This movie also suffered from a little too much realism on the grounds of everyone being heavily flawed. It can be very challenging to root for DiCaprio through an affair and into the film’s second-worst justifying of a couple getting back together post-cheating on the grounds that the women in the relationship had already cheated on the men earlier in the relationship. Can you believe that this movie has time, space, and the approval for that storyline to happen once? And if that isn’t crazy enough, it happened twice.
Once DiCaprio drinks the Apple-branded Kool-Aid, this movie started to convince me that the burning desire inside of me to turn this OFF was intentional and that McKay’s magnum opus is not 2008’s “The Other Guys” like I had previously concluded, but rather “Don’t Look Up.”
This feeling, however, was quickly replaced with a thought of, “oh nevermind, turns out McKay is just swinging as hard as he can at a pretty big piñata, it was inevitable that a few blows would land.” What did it for me was the prolonged sequence of the Jeff Bezos/Bill Gates/Tim Cook guy using algorithms to science roast DiCaprio. So dumb.
Especially because, all of a sudden, this movie does everything in its power to re-capture the emotional weight of the first act, evoking memories of the January 6th insurrections as well as an overwhelming realization that, OF COURSE, this movie needs to kill everyone!
McKay is especially cruel to Rob Morgan’s Dr. Teddy Oglethorpe, who is the film’s only character that doesn’t fundamentally deserve to be eviscerated, forcing Morgan to not only die amongst relative strangers but to be the first known (to the audience) victim of an issue that he was the greatest fighter against. Not particularly fair.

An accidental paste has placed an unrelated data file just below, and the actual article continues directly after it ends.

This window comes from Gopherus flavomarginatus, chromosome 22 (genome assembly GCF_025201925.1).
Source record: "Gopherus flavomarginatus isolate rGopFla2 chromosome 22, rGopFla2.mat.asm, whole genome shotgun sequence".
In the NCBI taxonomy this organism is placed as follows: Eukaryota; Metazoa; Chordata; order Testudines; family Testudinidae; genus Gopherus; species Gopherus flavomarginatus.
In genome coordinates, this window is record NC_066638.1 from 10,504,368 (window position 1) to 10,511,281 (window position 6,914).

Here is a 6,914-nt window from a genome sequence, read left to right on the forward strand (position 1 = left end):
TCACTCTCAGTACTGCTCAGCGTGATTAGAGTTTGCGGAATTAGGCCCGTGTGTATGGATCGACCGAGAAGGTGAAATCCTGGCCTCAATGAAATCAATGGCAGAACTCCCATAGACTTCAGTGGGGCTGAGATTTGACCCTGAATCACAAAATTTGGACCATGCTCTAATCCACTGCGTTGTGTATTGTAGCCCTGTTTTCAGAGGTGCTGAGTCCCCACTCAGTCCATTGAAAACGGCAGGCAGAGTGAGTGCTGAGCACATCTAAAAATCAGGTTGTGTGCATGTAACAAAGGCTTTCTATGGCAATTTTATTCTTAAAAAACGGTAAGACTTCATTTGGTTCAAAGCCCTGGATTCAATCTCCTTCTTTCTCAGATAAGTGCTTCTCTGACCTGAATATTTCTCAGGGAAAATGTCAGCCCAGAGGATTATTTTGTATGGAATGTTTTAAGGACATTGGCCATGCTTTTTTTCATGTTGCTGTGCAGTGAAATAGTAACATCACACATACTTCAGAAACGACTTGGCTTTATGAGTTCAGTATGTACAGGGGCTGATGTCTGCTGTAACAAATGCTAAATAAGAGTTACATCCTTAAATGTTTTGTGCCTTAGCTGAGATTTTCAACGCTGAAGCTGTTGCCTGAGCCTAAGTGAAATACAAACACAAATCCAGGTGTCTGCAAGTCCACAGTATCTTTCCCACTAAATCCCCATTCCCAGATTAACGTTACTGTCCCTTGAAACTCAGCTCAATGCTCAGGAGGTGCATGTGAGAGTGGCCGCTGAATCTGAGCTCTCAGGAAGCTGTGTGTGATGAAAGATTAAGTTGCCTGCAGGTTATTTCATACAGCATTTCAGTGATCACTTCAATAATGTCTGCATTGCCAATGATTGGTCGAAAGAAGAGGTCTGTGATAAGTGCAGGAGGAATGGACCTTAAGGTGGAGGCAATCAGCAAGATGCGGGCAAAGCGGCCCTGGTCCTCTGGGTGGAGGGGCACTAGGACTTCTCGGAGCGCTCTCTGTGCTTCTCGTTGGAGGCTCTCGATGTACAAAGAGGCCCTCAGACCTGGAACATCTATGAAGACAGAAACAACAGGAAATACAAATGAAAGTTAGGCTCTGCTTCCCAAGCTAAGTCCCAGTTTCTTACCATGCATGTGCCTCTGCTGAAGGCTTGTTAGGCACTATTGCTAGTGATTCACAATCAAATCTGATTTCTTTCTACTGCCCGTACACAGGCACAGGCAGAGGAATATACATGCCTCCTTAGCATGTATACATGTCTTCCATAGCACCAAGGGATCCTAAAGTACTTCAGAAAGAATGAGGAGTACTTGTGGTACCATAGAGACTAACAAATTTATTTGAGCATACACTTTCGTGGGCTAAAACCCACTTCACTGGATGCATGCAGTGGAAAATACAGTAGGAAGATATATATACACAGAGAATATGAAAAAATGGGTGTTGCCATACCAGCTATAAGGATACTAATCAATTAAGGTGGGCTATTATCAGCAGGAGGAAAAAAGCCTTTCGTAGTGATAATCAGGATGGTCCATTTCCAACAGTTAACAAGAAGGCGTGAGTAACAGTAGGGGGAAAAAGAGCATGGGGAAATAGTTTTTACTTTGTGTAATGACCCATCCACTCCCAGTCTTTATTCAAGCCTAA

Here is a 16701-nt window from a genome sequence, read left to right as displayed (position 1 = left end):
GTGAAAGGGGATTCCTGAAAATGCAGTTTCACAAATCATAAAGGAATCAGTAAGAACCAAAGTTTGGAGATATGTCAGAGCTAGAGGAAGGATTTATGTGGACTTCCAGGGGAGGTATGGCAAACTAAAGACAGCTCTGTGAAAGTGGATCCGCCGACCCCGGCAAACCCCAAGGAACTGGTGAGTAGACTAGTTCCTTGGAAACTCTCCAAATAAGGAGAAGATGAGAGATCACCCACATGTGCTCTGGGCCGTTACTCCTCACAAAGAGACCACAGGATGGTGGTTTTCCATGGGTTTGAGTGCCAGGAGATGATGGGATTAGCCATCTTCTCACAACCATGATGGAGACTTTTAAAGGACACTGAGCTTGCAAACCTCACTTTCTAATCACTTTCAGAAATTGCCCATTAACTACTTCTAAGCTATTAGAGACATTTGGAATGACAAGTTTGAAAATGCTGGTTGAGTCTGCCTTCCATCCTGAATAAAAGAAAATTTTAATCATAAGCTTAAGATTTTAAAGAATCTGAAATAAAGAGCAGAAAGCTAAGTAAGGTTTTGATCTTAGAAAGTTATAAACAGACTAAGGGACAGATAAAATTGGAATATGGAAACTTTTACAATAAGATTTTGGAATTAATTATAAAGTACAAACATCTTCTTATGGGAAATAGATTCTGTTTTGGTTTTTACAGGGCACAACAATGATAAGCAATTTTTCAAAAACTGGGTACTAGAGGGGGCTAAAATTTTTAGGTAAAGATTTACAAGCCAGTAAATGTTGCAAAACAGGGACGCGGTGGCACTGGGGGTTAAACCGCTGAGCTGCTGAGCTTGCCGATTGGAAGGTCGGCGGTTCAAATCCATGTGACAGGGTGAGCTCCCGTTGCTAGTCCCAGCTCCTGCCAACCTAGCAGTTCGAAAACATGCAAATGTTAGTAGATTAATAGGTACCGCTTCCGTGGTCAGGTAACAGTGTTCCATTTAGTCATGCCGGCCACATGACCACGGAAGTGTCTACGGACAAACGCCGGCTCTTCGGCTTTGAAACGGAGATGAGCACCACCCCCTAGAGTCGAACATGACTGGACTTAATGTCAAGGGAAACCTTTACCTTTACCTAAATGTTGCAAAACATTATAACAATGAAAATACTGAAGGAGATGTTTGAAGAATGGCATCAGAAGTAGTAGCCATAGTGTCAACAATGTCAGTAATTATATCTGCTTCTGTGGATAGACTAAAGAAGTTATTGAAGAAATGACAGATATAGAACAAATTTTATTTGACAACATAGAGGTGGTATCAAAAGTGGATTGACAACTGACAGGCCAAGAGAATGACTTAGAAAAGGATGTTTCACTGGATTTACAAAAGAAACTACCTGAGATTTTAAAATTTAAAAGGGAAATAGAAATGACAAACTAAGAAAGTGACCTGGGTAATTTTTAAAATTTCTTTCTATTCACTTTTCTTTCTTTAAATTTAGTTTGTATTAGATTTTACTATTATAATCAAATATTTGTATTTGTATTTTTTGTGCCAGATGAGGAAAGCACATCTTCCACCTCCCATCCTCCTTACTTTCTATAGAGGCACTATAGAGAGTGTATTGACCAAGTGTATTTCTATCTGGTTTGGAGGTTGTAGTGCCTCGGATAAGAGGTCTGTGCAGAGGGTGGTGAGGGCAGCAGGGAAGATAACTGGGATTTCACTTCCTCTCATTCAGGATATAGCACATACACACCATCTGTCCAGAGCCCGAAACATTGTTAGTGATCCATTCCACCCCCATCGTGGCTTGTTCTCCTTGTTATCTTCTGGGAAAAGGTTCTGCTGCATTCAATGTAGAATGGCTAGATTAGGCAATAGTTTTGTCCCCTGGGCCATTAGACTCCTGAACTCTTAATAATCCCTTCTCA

Changing directions entirely, I wonder if Himesh Patel will now only be cast in apocalypse-esque roles, with his two big roles of the year coming in this subspace? I will say, for fans of his, just go watch a couple of episodes of “Station Eleven” or re-watch “Yesterday.” Patel is given criminally little to do here, and his performance left me wishing he’d been cast as Dr. Mindy instead of DiCaprio. Mark my words, the Patel-assaince is coming.
Anyways, “Don’t Look Up” is a fun use of an hour and 15 minutes. The problem is that it is 2 hours and 18 minutes. Do with that information what you will.
The positive spin for this movie is that McKay is responsible enough in his storytelling to accurately portray the challenges that face our global society these days in a way that sets clear villains and makes it hard to justify the actions of our politicians. Unfortunately, however, McKay also treats the audience like children, who, for some reason, first need to be taught to chew before being spoon-fed a soup of really obvious and not-super-clever metaphors.
I will give “Don’t Look Up” a solid C+, earning most of its points from its hilarious, albeit painfully accurate dialogue and surprisingly nice visuals, while taking major hits from its inconsistent themes and absurd runtime.
Did you think the movie was a disaster? A masterpiece? Will it motivate you to rise beyond climate despair? Let me know your thoughts in the comments below!